November 14, 2008 // 3:48 am
- 2008 has been full of ups and downs for the PlayStation 3. Whether or not Sony delivered on all their promises is questionable.
However, if there is one thing that can't be taken from Sony's next-gen console is the tremendous growth its software library has undergone over the past year.
In 2007, critics of the PS3 lambasted the console's software catalog. The system was victim of numerous shoddy ports, and lacked any defining title it could call its own. Then, early in the new year, Sony made the eyebrow raising announcement that they intended to drive sales not by slashing the price again, but by delivering quality software.
And, to the disbelief of even the most devout Sony fanatics, things did begin to change. The PS3 became the lead platform for many multiplatform projects, ironically, not because it was the most powerful platform, but because it was the most infuriating to develop for. Starting with Burnout Paradise in January, the differences between the PS3 and 360 versions of multiplatform games became a non-issue.
Several big name titles, including Devil May Cry 4 and Grand Theft Auto 4 averaged better reviews on the PS3. Even Madden 2009 averaged a point better on the PS3, an impressive feat after the controversy that erupted the previous year when EA announced that Madden 08 would run at 60 FPS on the 360, but only 30 on the PS3.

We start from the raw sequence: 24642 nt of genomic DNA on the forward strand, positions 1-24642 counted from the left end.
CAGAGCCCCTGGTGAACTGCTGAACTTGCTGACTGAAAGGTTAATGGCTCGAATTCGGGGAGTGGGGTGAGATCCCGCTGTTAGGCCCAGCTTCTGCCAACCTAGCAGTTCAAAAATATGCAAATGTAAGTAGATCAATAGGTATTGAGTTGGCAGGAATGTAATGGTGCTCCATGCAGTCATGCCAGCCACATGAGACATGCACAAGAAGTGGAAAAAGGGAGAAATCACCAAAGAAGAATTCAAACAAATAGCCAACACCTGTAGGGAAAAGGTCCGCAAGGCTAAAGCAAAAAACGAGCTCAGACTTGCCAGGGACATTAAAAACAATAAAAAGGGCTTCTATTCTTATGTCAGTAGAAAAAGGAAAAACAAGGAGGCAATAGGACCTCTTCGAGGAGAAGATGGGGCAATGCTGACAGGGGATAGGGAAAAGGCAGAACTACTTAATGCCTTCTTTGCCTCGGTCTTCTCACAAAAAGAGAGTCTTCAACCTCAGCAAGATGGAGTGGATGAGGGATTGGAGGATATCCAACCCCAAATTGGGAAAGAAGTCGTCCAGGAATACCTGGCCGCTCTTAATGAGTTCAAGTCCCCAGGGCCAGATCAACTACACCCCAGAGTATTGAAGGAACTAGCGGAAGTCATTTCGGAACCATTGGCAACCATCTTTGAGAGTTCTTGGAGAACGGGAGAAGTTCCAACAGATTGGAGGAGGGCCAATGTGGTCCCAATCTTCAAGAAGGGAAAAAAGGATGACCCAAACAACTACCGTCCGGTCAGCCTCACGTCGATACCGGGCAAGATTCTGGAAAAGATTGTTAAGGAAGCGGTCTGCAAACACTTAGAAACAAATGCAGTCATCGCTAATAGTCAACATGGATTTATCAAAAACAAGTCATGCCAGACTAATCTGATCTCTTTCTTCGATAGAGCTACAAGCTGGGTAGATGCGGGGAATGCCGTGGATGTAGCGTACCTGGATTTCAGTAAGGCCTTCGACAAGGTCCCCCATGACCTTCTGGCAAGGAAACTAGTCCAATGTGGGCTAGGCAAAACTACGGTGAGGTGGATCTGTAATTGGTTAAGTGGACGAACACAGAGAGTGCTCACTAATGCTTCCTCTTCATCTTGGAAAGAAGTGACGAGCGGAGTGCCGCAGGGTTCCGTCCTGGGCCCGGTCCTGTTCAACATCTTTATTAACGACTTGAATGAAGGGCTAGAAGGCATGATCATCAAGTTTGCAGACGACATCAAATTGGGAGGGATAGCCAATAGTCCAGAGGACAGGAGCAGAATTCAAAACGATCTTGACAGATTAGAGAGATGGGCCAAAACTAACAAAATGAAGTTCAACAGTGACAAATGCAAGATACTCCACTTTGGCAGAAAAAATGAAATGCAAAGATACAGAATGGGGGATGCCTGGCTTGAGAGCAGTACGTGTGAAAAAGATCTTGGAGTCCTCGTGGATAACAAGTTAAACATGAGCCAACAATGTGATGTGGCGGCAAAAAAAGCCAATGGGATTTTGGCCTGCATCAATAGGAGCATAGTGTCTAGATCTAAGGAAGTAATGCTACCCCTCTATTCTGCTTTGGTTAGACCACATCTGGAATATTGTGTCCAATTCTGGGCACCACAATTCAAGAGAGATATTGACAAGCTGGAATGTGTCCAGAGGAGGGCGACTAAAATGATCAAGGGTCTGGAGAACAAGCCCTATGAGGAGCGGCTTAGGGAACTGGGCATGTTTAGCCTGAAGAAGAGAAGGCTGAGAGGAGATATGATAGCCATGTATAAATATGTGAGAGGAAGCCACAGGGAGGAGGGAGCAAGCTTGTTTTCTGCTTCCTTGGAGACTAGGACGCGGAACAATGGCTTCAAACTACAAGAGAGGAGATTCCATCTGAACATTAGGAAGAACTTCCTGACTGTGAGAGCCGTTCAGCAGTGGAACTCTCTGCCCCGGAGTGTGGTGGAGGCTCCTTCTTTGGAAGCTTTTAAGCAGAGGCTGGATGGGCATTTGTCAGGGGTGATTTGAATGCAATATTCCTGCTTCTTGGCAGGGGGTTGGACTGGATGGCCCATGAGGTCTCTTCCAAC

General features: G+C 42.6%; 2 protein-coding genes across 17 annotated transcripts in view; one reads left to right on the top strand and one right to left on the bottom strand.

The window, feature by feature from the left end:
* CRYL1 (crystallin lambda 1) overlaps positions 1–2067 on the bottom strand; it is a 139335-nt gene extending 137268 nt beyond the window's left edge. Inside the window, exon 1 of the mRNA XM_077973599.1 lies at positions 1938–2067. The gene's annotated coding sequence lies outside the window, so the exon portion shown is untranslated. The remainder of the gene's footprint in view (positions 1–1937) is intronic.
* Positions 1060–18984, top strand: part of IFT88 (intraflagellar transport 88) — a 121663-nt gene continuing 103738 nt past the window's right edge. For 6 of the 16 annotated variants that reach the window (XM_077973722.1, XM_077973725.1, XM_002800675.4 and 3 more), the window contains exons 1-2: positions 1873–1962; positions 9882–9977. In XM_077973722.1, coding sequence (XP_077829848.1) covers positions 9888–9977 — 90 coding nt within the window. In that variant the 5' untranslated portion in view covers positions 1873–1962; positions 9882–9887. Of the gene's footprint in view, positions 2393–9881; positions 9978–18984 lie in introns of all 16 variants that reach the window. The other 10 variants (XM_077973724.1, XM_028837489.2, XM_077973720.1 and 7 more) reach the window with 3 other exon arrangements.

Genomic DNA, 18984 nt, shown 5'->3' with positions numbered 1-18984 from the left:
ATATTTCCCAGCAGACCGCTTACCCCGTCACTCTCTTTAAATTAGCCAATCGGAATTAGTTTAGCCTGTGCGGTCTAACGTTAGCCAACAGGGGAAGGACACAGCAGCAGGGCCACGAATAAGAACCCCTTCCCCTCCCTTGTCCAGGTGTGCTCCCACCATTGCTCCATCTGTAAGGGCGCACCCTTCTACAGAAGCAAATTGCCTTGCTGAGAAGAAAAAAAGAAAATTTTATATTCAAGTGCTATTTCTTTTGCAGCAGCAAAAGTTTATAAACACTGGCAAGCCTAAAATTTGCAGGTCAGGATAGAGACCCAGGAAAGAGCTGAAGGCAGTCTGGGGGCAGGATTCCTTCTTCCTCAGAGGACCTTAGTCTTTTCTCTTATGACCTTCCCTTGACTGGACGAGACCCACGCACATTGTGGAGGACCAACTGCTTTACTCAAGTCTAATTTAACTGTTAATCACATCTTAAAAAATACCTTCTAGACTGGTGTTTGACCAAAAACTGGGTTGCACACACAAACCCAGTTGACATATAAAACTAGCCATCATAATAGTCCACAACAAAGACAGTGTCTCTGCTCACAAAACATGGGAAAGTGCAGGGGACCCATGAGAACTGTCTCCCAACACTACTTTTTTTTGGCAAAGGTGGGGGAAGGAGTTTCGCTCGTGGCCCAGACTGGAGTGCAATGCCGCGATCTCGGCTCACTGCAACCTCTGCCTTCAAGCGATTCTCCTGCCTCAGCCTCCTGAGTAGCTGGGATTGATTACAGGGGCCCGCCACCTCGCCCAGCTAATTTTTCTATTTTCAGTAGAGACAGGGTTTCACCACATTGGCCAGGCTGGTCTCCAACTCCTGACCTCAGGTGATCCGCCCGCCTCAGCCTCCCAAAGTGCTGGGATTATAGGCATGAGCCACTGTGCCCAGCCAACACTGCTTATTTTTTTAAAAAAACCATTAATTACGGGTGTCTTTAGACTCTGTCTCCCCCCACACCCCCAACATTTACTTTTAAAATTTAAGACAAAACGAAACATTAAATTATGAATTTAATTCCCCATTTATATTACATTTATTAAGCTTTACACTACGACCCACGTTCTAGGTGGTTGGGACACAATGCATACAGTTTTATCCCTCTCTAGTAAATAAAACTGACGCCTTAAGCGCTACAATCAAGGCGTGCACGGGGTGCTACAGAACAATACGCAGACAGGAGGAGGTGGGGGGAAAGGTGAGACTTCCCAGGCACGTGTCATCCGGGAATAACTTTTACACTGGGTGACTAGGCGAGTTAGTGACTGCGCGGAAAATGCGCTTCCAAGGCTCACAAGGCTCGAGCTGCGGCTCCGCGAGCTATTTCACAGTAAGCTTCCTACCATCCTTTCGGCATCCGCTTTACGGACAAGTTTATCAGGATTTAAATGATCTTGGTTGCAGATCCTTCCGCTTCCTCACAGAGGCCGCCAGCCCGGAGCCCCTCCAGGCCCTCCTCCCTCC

In addition to increased quality of multiplatform titles, Sony's flagship titles finally began hitting the shelves. Kojima's long awaited epic, Metal Gear Solid 4, was recieved well commercially and critically, and was the first PS3 exclusive to average over 90% by gaming publications.
Over the course of the next few months, other quality exclusives graced the console's library, including WipEout HD, Motorstorm Pacific Rift, Valkyria Chronicles, and Resistance 2. LittleBigPlanet was also met with a stellar critical reception, eclipsing even MGS4 with a 95% average.
But just how big was this expansion of the PS3's software library? According to review aggregate GameRankings.com, it was huge. At the end of 2007, there were 35 PS3 titles ranking 80% or better. As of right now, even with some big games still on the way, there are 77 titles over that mark. That's an increase of 222%, more than double the 2007 totals. In comparison, during the same time period, the number of quality 360 titles increased 158%.
So while it's questionable whether 2008 was the definitive year of the PS3, there is one thing that is for sure - the issues with the PS3's software library are now a thing of the past.